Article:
Your #PersonalBlockBot

In the last post I showed you how to create a #ggautoblocker clone using a bit of python, blocktogether.org and ElasticSearch. That was mostly a joke to demonstrate to “GamerGate” people who are trying to censor blocking tools on Twitter that they cannot succeed. So I was surprised when a few people signed up and even more surprised when they wanted a whitelist added to that blocker. It now has a whitelist and should only block earnest “GamerGate” people, not those criticizing them, so go sign up and use it.

However there is a flaw, pretty much all these tools rely on a central system that you hand your credentials over to and trust to block accounts for you. They are potentially a bit slow as a result, blocktogether.org for example sometimes spends hours between updates of the #WombleBot. Unless it has already blocked all of “GamerGate” or other group attacking you on Twitter there is little help there. In the world of cloud IT, is it not possible to have your own block bot, one that you control? The answer is yes, and this is my first (very hacky) attempt at it, using Heroku

What does it do?

  1. It runs on your own Heroku dyno that you can create and use for free, lots of people currently use them for ebooks Twitter accounts. (Like your own little application server running 24/7)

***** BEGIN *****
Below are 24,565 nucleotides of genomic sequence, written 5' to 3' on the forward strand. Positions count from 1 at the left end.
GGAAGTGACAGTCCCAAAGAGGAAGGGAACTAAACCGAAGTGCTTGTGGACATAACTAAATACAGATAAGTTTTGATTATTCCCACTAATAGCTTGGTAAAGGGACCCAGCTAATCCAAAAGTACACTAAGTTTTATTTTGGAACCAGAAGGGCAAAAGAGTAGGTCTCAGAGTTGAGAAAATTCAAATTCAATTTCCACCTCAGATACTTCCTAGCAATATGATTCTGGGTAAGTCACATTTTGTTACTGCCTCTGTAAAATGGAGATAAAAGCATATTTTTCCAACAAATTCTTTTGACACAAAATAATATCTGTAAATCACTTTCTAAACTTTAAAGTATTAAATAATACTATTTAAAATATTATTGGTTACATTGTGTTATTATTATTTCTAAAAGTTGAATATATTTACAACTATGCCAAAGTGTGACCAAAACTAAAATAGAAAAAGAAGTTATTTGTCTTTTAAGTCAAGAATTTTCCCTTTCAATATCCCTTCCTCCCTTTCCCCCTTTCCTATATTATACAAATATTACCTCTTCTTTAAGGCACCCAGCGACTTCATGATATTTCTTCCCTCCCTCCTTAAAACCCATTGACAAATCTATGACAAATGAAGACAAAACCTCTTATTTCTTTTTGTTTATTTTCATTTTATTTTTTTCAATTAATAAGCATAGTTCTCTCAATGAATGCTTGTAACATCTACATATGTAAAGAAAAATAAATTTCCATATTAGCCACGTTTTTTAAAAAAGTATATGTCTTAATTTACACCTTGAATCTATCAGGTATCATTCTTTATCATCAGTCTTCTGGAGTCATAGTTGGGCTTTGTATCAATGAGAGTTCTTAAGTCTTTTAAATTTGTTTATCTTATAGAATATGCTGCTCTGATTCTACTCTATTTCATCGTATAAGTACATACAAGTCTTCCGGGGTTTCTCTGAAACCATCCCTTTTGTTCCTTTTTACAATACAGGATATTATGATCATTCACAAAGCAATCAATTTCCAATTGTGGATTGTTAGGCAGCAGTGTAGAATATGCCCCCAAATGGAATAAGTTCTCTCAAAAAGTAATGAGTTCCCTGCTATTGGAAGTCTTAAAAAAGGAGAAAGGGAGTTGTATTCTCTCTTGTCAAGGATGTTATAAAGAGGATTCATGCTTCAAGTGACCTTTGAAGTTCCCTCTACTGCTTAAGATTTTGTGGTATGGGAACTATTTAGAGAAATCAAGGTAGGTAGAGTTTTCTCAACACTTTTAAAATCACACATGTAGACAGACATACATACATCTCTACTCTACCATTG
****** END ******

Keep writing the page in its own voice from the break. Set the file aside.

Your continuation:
2. Anyone who is not your friend on Twitter @’s you it will mute them by default on install, it uses the Twitter streaming API so it takes under a second to mute someone @’ing you. You can turn this off, or switch to block, at any time. Being dogpiled? Turn it on, when it’s over turn it off and unblock/unmute any false positives.
  3. It DMs all the tweets from people it has muted or blocked to an account of your choice, yours or a friend who will monitor any abuse to you and undo any false positives.

How do I use it?

  1. Install it, instructions below.
  2. By default it will start muting any unsolicited mentions from Twitter users. To control it, “@yourself PersonalBotOff”, “@yourself PersonalBotMute”, “@yourself PersonalBotBlock” will flick between the three modes.
  3. Check your DMs, anyone accidentally muted or blocked you can undo it and the bot will not re-block or mute them. (As long as it is not restarted, future versions could persist to a database)

That’s it! A personal blocking bot that you control – future versions could have more intelligent blocking algorithms. They could block on content of the tweet, block based on keywords in the profile of the person @’ing you, I personally find “egalitarian”, “libertarian” etc. to be quite good indicators a block is in order, YMMV. The code is open source so anyone can change it and add to it.

INSTALL INSTRUCTIONS

If you do not have a Linux machine you can use (Possibly OSX, not tested) and you are not at all technical then you might struggle, this has not been tested deploying on Windows but it is likely not too hard. If stuck, complete step one below (Plus step two, point 2) and ask a friend (Or me thesjwomble@gmail.com) to set this up for you, you will need to give the person you ask the keys to the application you create and your Heroku login. So make sure you trust them.